British doctor killed at least 215 patients, report says

He is serving life sentence in drugging deaths of 15

July 20, 2002|By NEW YORK TIMES NEWS SERVICE

HYDE, England - Dr. Harold Shipman, the suburban family doctor convicted two years ago of murdering 15 of his patients, actually killed at least 215 of them, an official investigation reported yesterday.

The inquiry head, Judge Dame Janet Smith of the High Court, said the killing spree stretched over 23 years in which the gray-bearded, soft-spoken general practitioner built up a reputation for attentive and trustworthy medical care while systematically injecting the people in his care with lethal doses of the painkiller diamorphine.

"He betrayed their trust in a way and to an extent that I believe is unparalleled in history," Smith said.

Reading from the findings of the yearlong inquiry in the hushed council chamber of Manchester Town Hall, Smith said she also had "real cause" for suspecting Shipman of killing 45 additional patients but could not attach the same certainty to them as she could to the 215.

"Deeply shocking though it is, the bare statement that Shipman has killed over 200 patients does not fully reflect the enormity of his crimes," Smith said. "As a general practitioner, Shipman was trusted implicitly by his patients and their families."

She said, "Shipman's `nonviolent' killing seems almost more incredible than the violent deaths of which we hear. The way in which Shipman could kill, face the relatives and walk away unsuspected would have been dismissed as fanciful if it had been described in a work of fiction."

The report said that systems that should have safeguarded patients against misconduct of this scope had failed and that it was "deeply disturbing" that Shipman's killings did not arouse suspicion for so many years.

Though the 2,000-page report provided as conclusive a count of victims as will ever be known, Smith said: "The true number of victims is far greater and cannot be counted. I include as victims the thousands of relatives, friends and neighbors who have lost a loved one or a friend before his or her time, in circumstances that will leave their mark forever."

Prosecutors at Shipman's trial argued that his drive to kill was fueled by a desire for godlike power over life and death, but Smith said her inquiry had been unable to come up with an easy explanation. Recalling that Shipman had been convicted in his 20s for drug use, she said, "It is possible that he was addicted to killing."

The report turned up evidence that Shipman seemed to have a morbid interest in death; many of his victims were in a state of recent bereavement. Judith Page, a patient of the doctor who worked as a household helper, told investigators that Shipman once asked her if she had had the experience of finding a client dead, and when she said yes, he asked if it gave her a "buzz."

According to the report, a Shipman killing would follow a typical pattern. Shipman would call on an elderly patient, usually a woman living alone, on a weekday afternoon. Sometimes the call was in response to a complaint of an ailment of some kind. At other times it was presented as a routine check-up.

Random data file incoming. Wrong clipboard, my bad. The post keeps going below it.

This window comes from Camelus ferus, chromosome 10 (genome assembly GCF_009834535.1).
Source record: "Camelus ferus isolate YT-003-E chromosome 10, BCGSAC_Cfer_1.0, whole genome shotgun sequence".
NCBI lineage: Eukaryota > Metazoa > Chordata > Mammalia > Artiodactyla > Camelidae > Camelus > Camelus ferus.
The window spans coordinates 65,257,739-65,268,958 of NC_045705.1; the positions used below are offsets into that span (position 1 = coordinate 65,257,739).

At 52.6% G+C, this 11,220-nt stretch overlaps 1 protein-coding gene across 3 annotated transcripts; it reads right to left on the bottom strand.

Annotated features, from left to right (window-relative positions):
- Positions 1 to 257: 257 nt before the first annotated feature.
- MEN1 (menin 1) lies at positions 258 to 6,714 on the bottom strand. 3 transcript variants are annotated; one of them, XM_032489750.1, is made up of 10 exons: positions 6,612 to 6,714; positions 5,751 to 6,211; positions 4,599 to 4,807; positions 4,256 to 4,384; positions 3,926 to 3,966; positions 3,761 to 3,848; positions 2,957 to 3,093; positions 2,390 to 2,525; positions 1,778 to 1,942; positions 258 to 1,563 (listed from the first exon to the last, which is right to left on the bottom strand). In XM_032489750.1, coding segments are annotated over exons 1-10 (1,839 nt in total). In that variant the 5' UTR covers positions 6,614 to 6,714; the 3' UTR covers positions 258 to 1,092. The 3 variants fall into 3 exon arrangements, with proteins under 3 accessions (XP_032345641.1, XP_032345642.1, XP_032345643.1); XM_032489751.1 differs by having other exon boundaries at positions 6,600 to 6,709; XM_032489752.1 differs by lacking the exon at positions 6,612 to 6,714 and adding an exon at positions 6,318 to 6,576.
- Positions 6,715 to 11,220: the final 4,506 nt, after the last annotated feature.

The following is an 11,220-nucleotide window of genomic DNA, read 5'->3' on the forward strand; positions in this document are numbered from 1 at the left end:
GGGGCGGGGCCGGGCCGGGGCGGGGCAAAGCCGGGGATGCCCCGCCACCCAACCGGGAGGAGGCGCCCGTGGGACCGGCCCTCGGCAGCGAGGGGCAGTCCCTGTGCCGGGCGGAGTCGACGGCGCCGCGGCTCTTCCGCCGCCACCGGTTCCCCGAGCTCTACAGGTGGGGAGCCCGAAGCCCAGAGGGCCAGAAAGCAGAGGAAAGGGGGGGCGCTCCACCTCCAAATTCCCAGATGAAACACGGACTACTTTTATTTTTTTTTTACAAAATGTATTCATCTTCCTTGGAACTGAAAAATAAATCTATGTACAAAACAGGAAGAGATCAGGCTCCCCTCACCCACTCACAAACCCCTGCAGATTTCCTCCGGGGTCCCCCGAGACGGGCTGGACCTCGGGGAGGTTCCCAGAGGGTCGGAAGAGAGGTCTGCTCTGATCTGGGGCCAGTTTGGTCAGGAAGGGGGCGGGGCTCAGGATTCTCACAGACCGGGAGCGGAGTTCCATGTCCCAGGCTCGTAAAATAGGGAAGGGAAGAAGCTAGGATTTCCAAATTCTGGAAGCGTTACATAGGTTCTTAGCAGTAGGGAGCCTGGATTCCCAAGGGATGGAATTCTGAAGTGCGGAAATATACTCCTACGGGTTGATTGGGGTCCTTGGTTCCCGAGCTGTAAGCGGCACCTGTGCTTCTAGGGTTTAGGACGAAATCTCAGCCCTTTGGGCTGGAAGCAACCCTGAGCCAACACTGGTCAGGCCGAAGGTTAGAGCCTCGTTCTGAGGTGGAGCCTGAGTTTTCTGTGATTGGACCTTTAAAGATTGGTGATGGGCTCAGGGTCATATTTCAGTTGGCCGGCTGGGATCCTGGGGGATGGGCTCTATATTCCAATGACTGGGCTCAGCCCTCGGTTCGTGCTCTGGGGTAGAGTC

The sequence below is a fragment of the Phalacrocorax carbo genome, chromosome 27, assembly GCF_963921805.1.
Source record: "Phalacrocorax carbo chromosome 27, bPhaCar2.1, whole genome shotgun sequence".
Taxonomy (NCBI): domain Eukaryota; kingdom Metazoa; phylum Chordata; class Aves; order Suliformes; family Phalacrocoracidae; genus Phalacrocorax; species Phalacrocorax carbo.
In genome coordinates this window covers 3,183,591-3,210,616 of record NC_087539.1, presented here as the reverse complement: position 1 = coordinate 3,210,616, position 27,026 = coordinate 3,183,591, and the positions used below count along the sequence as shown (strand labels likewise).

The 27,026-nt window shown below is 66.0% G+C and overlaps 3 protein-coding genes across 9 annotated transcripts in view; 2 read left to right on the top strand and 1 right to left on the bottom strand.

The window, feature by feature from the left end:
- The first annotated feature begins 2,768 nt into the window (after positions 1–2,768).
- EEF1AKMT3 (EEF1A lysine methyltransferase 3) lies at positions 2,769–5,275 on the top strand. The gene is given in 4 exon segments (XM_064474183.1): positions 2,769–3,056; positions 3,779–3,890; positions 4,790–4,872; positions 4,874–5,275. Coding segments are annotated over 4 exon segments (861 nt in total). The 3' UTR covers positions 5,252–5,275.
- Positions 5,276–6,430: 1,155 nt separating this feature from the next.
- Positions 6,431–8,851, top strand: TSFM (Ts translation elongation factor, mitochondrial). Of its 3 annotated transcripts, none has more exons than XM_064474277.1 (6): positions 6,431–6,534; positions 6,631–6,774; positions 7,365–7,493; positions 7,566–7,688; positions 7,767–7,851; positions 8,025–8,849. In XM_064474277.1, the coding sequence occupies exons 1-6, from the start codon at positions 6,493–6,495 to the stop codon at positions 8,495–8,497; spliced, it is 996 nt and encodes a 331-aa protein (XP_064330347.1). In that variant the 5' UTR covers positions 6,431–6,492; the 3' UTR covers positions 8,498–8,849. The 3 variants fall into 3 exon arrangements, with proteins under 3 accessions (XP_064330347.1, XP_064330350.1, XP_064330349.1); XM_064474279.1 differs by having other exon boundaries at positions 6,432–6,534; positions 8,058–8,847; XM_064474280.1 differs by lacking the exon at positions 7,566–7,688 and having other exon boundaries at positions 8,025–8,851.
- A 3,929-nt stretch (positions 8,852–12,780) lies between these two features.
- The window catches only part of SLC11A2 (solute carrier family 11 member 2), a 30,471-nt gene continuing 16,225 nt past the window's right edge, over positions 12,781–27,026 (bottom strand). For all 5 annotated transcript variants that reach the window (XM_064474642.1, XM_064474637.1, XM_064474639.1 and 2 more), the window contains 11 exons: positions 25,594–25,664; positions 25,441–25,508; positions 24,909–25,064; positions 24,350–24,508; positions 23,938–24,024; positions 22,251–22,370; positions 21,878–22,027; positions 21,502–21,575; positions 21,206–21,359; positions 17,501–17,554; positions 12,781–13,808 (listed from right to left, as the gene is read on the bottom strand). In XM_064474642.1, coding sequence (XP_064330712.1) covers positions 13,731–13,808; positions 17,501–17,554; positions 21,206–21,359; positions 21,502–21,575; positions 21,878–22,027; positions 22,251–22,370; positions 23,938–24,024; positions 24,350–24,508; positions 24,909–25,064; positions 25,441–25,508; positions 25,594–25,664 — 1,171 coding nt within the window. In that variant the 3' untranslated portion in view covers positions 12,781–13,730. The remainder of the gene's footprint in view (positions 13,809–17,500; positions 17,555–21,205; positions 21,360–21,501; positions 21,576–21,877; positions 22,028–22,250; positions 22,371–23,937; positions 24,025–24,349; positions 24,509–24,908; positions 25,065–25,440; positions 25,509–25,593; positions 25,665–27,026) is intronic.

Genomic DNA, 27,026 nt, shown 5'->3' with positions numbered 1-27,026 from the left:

While there, Shipman would administer the deadly injection.

Most of his victims were found sitting in living-room chairs, looking as if they had just fallen asleep. Sometimes Shipman would stay on the scene and report the death to relatives himself. At other times he would leave and wait to receive word, and then return. In every case, he would have a ready explanation for the sudden death and would assure relatives that no autopsy was needed.

Known for having a good bedside manner, Shipman could turn abrupt and flippant in the immediate aftermath of one of his killings. "When my mum died, he put his hand on my right shoulder and said, `I think I'll stay here a while in case she wakes up, so she doesn't scare people,'" said Barry Swan, 52, a plumber whose mother Bessie, 79, was murdered by Shipman in 1997. "I didn't think anything of it at the time, but I do now."

When he had just killed Mary Coutts in April 1997, the report said, her son and daughter-in-law asked him about the circumstances, and he said, "Well, I don't believe in keeping them going."

Hyde is a Manchester suburb of two- and three-story red brick houses with a main street of small storefronts, one of which was the doctor's office where Shipman, now 56, ran his practice from 1992 until he was arrested in 1998. Townspeople are still struggling to work out their feelings about having had England's most prolific serial killer in this otherwise unremarkable community.

Peter Wagstaff, 54, whose mother Kathleen, 81, was a Shipman victim, said the doctor was "one of the most evil men in history," but, he added: "I do not think I have met anybody who said they hate him. It is just too difficult to understand and try to work out."

Despite the new findings, police say there will be no new prosecutions of Shipman because of the unlikelihood of finding jury members who have not heard of the case. Shipman was jailed for life in 2000, and Home Secretary David Blunkett declared last week that there would be no review of that sentence.

Shipman maintained his innocence through his trial, and he has refused to discuss the case with detectives who visit him in prison in Durham periodically. A copy of yesterday's report is being sent to him.

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